In terms of audio, Dirt 2 is a bit of a mixed bag, but then again the PSP has never really been known for its amazing sound capabilities. Cars don’t exactly sound great, and most of them are kind of whiny and high-pitched. However, they are distinct, and I think that’s the more important thing here. You can tell the difference between most cars just because of the noise their engine makes, which is a pretty solid feat for a handheld game. Furthermore, as cars traverse the course, the sound of their engine changes depending on the movement and position of the car. Obviously, if a car is in mid-air (or at least is elevated to take the stress off the wheels) the sound of the car is different, and the sound effects in Dirt 2 work perfectly well to reflect that.
That said, this game would have seriously benefited from an in-race soundtrack. As it stands, there is nothing to hear during a race than the whir of the engine, and it can get pretty lonesome after a longer race.
The controls are quite well-executed on the other hand, and I very much appreciated the way the developers essentially stacked two completely separate controls schemes operating at once. At any time you can switch between the right trigger and the X button to accelerate. Braking is also mapped to both the left trigger and the square button, and you can steer with either the analog nub or the D-Pad. I found this to be a particularly great thought, because when playing for any extended amount of time on the PSP a gamer’s hands are almost certain to get cramped and begin to hurt. Having two control schemes to switch to easily allows people to change their grip and use different muscles in their hands when it starts to get uncomfortable.
One of Dirt 2’s strongest points is that all of its cars are drastically different. These are not just the same cars re-skinned to make it look like a truck. Every car not only looks different but has a different play style as well. It adds a considerable amount of variety to what otherwise would have been a pretty bland game. From big lumbering trucks with bouncy shocks to ultra-fast race cars, Dirt 2 offers great variety.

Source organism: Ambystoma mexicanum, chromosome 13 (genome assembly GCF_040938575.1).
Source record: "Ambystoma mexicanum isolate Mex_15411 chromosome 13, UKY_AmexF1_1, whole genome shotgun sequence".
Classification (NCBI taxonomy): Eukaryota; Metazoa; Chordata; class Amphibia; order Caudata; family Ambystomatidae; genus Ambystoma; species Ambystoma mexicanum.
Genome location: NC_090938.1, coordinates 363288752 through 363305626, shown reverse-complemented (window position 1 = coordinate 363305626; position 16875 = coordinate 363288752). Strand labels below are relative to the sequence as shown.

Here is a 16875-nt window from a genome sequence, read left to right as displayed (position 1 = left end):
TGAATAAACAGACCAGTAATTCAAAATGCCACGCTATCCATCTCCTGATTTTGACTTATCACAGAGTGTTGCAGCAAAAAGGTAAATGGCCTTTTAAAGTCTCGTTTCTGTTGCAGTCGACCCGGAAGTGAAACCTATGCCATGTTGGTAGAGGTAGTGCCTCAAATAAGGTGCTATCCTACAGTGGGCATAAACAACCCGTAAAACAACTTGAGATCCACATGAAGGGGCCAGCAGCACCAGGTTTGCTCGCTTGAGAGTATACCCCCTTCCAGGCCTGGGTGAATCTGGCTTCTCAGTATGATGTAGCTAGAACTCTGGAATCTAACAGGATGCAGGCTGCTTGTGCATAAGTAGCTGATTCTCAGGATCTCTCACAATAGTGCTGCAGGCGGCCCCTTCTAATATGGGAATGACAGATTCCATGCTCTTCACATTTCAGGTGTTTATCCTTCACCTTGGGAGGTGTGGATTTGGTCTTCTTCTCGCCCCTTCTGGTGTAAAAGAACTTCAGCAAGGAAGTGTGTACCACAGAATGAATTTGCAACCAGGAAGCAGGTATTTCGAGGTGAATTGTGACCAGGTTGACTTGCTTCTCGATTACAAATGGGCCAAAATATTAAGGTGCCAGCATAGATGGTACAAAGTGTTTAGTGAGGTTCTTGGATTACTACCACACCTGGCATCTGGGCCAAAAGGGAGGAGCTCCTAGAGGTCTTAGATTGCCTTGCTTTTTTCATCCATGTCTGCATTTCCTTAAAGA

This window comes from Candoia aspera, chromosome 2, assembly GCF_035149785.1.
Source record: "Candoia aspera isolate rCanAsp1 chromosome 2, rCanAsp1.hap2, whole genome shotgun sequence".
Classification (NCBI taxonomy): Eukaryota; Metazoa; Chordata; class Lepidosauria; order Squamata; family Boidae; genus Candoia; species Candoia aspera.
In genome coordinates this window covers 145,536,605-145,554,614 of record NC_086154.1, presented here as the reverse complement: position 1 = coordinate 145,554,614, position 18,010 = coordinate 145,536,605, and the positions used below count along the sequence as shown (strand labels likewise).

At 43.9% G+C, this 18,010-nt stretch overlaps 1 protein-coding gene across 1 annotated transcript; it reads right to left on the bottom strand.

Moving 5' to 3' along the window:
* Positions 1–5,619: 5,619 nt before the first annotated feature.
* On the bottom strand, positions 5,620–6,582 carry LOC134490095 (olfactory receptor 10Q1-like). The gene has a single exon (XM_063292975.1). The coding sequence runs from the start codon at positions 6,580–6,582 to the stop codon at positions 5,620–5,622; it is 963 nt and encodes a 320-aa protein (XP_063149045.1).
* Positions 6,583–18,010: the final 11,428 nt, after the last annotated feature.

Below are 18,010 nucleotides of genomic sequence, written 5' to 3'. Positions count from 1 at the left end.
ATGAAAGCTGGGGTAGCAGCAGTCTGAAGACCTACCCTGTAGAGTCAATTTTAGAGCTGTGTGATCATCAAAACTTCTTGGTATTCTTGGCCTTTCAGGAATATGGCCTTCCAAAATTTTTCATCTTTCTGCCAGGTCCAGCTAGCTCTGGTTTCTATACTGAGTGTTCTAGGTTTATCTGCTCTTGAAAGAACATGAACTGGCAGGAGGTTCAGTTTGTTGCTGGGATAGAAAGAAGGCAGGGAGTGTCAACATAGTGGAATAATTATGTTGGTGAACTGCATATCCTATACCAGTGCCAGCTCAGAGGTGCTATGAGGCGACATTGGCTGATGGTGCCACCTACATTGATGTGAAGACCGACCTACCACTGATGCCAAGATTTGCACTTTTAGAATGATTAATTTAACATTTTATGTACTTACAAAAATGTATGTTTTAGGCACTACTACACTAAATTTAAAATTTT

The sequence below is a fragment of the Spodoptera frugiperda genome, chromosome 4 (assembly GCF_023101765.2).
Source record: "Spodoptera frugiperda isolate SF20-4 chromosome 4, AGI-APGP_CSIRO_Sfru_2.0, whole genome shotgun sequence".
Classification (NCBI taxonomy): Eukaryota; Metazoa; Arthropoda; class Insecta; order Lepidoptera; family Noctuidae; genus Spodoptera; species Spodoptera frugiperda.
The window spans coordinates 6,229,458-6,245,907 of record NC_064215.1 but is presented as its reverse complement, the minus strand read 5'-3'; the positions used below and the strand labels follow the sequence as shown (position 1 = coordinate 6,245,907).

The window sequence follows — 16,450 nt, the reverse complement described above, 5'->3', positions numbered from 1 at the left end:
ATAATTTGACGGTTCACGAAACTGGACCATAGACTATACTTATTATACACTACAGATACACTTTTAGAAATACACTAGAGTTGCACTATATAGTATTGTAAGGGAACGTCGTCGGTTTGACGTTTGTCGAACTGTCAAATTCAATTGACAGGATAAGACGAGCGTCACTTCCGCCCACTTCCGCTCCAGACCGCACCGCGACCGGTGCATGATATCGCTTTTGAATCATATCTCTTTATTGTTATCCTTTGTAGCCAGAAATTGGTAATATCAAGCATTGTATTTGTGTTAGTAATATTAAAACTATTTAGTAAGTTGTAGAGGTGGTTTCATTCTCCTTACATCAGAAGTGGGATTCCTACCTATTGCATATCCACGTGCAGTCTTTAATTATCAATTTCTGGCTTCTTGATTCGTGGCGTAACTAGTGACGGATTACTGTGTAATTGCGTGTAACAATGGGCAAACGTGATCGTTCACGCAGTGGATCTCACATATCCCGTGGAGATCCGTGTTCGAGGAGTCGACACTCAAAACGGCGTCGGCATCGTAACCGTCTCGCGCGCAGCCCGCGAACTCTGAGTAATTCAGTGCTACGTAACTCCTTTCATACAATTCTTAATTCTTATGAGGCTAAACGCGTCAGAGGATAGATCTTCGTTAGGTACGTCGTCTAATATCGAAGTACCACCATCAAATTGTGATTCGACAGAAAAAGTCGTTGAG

At $30, Dirt 2 on the PSP is cheaper than most PSP racers but is still a questionable value. Overall, the game probably won’t take you more than 5-6 hours to complete, and some of that content can be very frustrating. If you’re a patient racing fan who doesn’t mind the old-school style racers in which a single mistake at any point in the race can cost you the win, then you’ll be able to look past Dirt 2’s frustrating moments. However, if you’re easily miffed, this probably isn’t the best game for you.
RATING OUT OF 5 RATING DESCRIPTION 4.0 Graphics
Graphically Dirt 2 is one of the best looking racers on the PSP. The courses, though few in number, are gorgeous, and the cars are just as well polished. 3.9 Control
Racing is still a difficult game type to map to the PSP buttons. Play sessions of more than 20 minutes will most likely result in some aches in your hands, at which point the dual control schemes mapped to the controls at all times will allow you to change your grip – a small yet welcome addition. 3.7 Music / Sound FX / Voice Acting
There are some solid sound effects here. It’s nice to be able to notice the change in sound from car to car, or even hear the sound effects change as the tires are more or less stressed. The sound track is pretty sparse though. 3.0 Play Value
At $30, Dirt 2 is a bit cheaper than most racers on the PSP, therefore we’re more willing to forgive some of its faults. It’s not a bad value, and the challenge modes will keep you entertained for a while after the initial tracks are beaten. 3.7 Overall Rating – Good
Not an average. See Rating legend above for a final score breakdown.